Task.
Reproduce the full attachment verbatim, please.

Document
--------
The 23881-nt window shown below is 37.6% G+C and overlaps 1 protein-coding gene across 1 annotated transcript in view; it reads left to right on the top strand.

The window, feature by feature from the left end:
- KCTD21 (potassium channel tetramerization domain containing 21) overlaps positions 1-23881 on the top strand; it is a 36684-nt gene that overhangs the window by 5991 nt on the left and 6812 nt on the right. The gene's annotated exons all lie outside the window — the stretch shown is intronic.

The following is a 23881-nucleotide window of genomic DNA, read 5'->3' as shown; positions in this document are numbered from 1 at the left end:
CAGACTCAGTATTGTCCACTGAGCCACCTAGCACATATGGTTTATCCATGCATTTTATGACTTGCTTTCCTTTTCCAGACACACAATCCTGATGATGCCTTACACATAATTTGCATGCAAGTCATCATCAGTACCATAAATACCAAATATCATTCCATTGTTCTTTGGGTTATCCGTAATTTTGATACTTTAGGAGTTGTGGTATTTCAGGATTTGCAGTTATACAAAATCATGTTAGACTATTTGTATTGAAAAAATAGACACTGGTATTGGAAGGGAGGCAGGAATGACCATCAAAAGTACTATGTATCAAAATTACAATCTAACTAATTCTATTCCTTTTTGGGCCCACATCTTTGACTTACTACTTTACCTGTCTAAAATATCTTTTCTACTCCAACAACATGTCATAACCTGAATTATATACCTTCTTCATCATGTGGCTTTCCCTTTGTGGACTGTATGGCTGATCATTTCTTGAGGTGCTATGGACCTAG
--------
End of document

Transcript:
The 23881-nt window shown below is 37.6% G+C and overlaps 1 protein-coding gene across 1 annotated transcript in view; it reads left to right on the top strand.

The window, feature by feature from the left end:
- KCTD21 (potassium channel tetramerization domain containing 21) overlaps positions 1-23881 on the top strand; it is a 36684-nt gene that overhangs the window by 5991 nt on the left and 6812 nt on the right. The gene's annotated exons all lie outside the window — the stretch shown is intronic.

The following is a 23881-nucleotide window of genomic DNA, read 5'->3' as shown; positions in this document are numbered from 1 at the left end:
CAGACTCAGTATTGTCCACTGAGCCACCTAGCACATATGGTTTATCCATGCATTTTATGACTTGCTTTCCTTTTCCAGACACACAATCCTGATGATGCCTTACACATAATTTGCATGCAAGTCATCATCAGTACCATAAATACCAAATATCATTCCATTGTTCTTTGGGTTATCCGTAATTTTGATACTTTAGGAGTTGTGGTATTTCAGGATTTGCAGTTATACAAAATCATGTTAGACTATTTGTATTGAAAAAATAGACACTGGTATTGGAAGGGAGGCAGGAATGACCATCAAAAGTACTATGTATCAAAATTACAATCTAACTAATTCTATTCCTTTTTGGGCCCACATCTTTGACTTACTACTTTACCTGTCTAAAATATCTTTTCTACTCCAACAACATGTCATAACCTGAATTATATACCTTCTTCATCATGTGGCTTTCCCTTTGTGGACTGTATGGCTGATCATTTCTTGAGGTGCTATGGACCTAG